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Civil Procedure Rules 53rd Update Part 31; Disclosure and Inspection of Documents New Practice Direction 31B

30 September 2010
The facts

A new Practice Direction has been introduced with the intention of encouraging and assisting the parties to reach agreement in relation to the disclosure of electronic documents in a proportionate and cost effective manner.

Electronic documents are defined as “any document held in electronic form”. It includes “email and other electronic communications such as text messages and voicemail, word processed documents and databases, and documents stored on portable devices such as memory sticks and mobile phones. In addition to documents that are readily accessible from computer systems and other electronic devices and media, it includes documents that are stored on servers and backup systems and documents that have been deleted. It also includes metadata and other imbedded data which is not typically visible on screen or a print out.”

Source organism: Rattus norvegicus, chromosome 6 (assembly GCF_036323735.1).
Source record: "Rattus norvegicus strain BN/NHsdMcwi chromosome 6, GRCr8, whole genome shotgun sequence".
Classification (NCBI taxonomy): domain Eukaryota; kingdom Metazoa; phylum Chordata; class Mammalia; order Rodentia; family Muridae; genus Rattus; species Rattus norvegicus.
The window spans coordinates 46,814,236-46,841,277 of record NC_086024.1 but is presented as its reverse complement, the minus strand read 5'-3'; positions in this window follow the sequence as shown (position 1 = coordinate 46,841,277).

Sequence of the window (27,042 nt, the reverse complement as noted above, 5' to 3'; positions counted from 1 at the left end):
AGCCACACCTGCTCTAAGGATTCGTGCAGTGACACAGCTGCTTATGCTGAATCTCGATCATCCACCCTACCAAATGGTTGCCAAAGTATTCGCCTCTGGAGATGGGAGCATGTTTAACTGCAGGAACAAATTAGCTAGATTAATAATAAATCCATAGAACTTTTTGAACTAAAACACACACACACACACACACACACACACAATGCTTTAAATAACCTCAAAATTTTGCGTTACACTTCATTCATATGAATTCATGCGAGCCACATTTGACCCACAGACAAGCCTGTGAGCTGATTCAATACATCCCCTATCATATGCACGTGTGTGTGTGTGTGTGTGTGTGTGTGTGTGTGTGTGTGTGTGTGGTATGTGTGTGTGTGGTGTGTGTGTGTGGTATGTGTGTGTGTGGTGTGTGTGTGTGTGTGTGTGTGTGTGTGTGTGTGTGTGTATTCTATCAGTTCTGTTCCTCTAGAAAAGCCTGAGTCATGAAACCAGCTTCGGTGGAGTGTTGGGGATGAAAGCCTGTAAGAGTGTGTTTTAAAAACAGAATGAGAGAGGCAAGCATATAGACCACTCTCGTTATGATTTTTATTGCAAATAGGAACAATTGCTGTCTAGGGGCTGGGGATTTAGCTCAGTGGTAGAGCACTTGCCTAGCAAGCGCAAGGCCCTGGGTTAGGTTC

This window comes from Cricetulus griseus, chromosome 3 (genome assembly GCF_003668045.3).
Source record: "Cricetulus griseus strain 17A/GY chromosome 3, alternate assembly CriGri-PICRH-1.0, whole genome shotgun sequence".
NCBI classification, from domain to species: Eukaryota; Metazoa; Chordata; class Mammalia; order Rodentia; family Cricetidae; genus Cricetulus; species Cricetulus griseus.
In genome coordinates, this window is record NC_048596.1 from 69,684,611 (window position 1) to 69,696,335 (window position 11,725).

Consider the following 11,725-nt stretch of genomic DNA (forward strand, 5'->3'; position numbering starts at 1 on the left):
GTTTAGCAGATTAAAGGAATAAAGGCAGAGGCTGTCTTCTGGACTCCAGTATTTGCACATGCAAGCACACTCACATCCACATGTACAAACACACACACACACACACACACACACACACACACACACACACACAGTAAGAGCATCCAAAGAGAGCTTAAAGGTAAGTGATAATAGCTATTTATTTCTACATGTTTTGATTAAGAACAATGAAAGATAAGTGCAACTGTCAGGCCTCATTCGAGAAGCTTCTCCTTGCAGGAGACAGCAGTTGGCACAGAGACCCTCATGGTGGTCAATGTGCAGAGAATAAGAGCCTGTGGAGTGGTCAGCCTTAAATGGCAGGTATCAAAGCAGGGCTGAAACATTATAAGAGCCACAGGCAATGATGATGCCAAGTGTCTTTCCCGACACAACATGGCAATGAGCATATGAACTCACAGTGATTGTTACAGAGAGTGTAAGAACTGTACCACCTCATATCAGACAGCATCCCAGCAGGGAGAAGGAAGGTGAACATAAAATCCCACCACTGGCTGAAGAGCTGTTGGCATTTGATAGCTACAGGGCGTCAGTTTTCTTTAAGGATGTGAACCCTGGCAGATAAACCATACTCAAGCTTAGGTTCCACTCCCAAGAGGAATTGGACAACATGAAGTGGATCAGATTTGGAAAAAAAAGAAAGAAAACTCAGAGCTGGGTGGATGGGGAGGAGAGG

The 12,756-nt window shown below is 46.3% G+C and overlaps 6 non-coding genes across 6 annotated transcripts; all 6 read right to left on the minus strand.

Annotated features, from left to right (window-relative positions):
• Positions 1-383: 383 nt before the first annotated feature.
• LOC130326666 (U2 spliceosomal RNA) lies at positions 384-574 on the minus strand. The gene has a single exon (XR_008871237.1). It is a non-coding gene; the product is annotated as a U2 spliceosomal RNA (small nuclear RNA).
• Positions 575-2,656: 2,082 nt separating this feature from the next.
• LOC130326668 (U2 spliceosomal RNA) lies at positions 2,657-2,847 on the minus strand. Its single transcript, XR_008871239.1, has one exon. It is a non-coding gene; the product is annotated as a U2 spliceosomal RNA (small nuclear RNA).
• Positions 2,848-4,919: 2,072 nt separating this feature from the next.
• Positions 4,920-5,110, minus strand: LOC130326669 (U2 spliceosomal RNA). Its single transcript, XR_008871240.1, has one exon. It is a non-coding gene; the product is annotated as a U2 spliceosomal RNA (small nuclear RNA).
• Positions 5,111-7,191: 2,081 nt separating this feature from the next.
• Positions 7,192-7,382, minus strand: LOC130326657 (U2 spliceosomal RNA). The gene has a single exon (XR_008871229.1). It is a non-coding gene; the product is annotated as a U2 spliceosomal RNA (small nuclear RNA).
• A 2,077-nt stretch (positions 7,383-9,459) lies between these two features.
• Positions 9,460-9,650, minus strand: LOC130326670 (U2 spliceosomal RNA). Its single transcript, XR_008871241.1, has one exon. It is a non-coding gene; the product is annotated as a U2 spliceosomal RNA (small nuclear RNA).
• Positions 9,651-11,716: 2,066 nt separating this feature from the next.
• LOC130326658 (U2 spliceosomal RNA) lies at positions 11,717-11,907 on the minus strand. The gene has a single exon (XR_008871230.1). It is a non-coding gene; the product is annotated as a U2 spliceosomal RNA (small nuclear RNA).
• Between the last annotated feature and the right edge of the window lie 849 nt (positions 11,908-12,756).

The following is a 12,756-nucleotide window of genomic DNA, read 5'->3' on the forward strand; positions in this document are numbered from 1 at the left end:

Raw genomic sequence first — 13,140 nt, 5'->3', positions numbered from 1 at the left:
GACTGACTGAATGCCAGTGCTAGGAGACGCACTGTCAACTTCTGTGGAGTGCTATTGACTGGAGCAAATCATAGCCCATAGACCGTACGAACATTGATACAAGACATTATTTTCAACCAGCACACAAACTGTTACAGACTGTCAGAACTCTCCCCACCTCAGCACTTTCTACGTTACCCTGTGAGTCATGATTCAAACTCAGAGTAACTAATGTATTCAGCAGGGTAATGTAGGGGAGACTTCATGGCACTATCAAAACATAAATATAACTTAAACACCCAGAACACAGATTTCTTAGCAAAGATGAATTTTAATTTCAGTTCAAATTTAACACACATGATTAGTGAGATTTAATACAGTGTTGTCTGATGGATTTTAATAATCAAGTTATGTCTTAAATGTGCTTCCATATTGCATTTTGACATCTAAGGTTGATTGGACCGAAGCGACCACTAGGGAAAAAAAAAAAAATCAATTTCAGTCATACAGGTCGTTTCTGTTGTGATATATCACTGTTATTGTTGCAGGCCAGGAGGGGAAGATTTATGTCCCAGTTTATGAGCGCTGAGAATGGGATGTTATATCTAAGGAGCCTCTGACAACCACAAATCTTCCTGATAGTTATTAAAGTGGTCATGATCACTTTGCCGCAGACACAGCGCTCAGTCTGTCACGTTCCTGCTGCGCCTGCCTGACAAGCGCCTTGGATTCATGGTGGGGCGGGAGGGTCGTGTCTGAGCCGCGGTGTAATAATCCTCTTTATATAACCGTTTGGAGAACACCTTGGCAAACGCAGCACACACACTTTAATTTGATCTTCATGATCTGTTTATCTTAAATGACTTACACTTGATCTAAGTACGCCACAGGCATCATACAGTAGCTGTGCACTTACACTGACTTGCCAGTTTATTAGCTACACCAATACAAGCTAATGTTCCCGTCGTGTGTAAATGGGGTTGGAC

The Practice Direction is intended to apply only to cases allocated or likely to be allocated to the Multi Track and will only apply to proceedings started on or after 1st October 2010.

The most notable aspects of the new Practice Direction are:

General principles

i) The Practice Direction emphasises the importance of proportionality in disclosure and effective management of electronic documents in order to minimise cost. Technology therefore should be used to ensure that “document management activities are undertaken efficiently and effectively”. It specifically provides that disclosure of documents which are of no relevance to proceedings “may place an excessive burden in time and cost on the party to whom disclosure is given”.